Deutsche Industrievereinigung Biotechnologie (DIB), the association of German companies engaged in biotechnology, has criticized plans by some EU member states to opt out of planting the genetically manipulated maize Pioneer 1507, which is expected to be approved imminently by the European Commission.
DIB general manager Ricardo Gent said plans by the Commission to allow the opt-out on socio-economic rather than scientific grounds creates an unwanted precedent.
"It can't be that a positive safety appraisal by the EU and national authorities no longer plays a role," Gent said, adding that, with this approach "the EU is ruining its international reputation as an attractive location for industrial production and research."
On Feb. 17, the French government published a decree to prevent the planting of GMO maize as a stop-gap measure while it drafts a longer-term ban. The decree would take effect following a three-week consultation running up to Mar. 9. Annual sowing of maize normally gets under way in the second half of March.
In a surprise move the same day, the French senate (the upper house of parliament) rejected a proposed law banning GMO maize crops. Because of this, reports said the government would have to introduce the bill in the lower house, the Assemblée Nationale - where it has a majority.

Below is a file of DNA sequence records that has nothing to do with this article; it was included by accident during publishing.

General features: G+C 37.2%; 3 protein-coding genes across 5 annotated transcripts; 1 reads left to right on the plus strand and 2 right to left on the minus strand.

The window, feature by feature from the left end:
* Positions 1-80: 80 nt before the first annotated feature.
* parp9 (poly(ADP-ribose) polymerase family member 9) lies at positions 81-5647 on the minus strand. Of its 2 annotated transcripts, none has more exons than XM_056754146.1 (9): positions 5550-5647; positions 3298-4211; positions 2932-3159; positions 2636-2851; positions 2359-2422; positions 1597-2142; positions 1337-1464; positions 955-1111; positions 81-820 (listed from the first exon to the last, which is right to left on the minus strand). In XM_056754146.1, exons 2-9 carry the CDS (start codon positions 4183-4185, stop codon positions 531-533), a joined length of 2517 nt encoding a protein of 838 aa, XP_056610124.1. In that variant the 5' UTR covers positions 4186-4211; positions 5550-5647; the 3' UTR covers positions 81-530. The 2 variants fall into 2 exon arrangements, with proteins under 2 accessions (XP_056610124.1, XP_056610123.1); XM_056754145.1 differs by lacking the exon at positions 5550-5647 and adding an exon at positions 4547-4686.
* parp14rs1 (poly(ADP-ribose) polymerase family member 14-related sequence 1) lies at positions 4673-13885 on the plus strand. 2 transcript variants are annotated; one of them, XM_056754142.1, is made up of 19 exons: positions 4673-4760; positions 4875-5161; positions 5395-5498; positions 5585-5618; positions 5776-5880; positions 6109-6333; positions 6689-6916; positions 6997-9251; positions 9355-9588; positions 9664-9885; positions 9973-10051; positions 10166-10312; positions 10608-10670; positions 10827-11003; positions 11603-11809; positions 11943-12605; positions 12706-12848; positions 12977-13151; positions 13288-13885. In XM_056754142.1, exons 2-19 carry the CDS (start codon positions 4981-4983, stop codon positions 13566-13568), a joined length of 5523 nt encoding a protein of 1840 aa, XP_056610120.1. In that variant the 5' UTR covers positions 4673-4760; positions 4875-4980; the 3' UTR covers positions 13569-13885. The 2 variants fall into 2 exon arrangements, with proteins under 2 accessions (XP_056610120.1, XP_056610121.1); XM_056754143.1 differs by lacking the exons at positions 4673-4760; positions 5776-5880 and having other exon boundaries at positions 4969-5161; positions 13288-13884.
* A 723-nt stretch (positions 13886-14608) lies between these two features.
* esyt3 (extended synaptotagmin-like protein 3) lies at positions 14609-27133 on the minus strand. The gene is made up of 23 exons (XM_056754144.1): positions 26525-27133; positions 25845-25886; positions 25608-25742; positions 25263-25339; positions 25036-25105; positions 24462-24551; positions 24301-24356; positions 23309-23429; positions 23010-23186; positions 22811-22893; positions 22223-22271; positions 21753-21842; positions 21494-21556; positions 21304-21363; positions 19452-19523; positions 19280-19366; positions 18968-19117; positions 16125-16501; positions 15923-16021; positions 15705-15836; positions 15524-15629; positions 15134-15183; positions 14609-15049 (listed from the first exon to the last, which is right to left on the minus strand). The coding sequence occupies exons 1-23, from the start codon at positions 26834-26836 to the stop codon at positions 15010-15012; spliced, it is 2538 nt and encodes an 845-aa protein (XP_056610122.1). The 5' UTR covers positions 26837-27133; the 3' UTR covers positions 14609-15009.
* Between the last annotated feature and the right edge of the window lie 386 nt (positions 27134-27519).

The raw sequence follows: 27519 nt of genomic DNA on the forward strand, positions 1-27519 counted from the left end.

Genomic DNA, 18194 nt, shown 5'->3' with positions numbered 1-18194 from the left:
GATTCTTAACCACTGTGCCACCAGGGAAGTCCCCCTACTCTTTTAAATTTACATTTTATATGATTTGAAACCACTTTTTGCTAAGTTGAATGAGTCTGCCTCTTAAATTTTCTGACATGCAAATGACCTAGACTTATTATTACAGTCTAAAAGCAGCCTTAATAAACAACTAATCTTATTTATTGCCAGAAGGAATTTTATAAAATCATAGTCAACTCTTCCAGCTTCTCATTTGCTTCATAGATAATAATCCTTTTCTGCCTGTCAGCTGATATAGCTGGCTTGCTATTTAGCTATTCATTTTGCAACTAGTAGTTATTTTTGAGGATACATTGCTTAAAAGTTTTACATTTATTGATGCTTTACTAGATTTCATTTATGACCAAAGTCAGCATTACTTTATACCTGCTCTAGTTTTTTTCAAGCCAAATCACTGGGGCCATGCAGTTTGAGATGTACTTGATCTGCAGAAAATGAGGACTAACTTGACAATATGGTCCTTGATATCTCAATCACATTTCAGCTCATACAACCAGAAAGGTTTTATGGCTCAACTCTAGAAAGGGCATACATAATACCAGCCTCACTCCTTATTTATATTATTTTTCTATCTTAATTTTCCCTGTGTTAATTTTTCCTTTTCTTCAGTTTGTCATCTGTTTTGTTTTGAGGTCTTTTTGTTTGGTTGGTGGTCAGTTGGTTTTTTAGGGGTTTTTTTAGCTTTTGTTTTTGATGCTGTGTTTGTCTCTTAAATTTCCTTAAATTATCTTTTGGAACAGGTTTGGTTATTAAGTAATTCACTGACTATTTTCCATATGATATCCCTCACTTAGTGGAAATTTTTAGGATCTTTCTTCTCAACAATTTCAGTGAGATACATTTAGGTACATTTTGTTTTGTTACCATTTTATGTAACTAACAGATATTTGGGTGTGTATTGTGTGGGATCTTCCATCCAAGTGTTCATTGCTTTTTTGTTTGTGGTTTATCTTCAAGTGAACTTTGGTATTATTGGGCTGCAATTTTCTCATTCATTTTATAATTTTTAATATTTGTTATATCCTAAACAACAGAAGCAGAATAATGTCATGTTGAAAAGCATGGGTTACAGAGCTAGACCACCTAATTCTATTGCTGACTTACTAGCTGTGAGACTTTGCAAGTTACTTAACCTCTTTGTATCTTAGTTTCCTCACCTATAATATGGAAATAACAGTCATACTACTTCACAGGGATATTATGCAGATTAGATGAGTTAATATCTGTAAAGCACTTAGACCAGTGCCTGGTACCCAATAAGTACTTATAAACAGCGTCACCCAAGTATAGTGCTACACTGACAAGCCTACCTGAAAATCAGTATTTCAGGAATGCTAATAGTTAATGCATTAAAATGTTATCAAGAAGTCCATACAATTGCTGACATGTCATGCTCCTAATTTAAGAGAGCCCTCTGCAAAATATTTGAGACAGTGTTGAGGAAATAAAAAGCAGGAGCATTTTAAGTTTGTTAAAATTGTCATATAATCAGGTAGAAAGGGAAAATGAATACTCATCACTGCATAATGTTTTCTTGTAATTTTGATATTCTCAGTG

France was one of several EU member states, including Italy, The Netherlands, Austria and Poland, seeking to block approval of Pioneer 1507, a joint development of seed treatment firm Pioneer and chemical giant DuPont.
Germany's abstention in the vote on Feb. 11 paved the way for the Commission to approve the manipulated maize.
Dede Williams, Freelance Journalist
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Keywords : Biotechnology Dede Williams Deutsche Industrievereinigung Biotechnologie DIB Dupont EU GMO Maize genetically manipulated maize genetically modified maize GMO crops GMO Maize Pioneer Pioneer 1507 Pioneer 1507 EU approval